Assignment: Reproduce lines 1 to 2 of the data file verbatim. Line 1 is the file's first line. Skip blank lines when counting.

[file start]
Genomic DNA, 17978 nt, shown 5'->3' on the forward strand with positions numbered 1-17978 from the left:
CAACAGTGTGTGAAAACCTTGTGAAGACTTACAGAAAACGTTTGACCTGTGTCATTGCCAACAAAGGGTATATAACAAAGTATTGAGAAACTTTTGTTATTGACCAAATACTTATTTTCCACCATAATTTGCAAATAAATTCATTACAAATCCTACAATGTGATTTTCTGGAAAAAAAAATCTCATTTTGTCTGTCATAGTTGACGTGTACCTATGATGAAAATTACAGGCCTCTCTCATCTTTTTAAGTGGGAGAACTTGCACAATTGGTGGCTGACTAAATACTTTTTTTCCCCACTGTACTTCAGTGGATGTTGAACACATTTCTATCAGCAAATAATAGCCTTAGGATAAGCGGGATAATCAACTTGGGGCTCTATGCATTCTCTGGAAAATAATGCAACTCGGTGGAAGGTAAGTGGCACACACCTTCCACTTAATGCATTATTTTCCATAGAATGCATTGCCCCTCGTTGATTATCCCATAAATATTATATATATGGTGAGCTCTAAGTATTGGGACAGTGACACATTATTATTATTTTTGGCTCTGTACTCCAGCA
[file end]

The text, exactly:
Genomic DNA, 17978 nt, shown 5'->3' on the forward strand with positions numbered 1-17978 from the left:
CAACAGTGTGTGAAAACCTTGTGAAGACTTACAGAAAACGTTTGACCTGTGTCATTGCCAACAAAGGGTATATAACAAAGTATTGAGAAACTTTTGTTATTGACCAAATACTTATTTTCCACCATAATTTGCAAATAAATTCATTACAAATCCTACAATGTGATTTTCTGGAAAAAAAAATCTCATTTTGTCTGTCATAGTTGACGTGTACCTATGATGAAAATTACAGGCCTCTCTCATCTTTTTAAGTGGGAGAACTTGCACAATTGGTGGCTGACTAAATACTTTTTTTCCCCACTGTACTTCAGTGGATGTTGAACACATTTCTATCAGCAAATAATAGCCTTAGGATAAGCGGGATAATCAACTTGGGGCTCTATGCATTCTCTGGAAAATAATGCAACTCGGTGGAAGGTAAGTGGCACACACCTTCCACTTAATGCATTATTTTCCATAGAATGCATTGCCCCTCGTTGATTATCCCATAAATATTATATATATGGTGAGCTCTAAGTATTGGGACAGTGACACATTATTATTATTTTTGGCTCTGTACTCCAGCA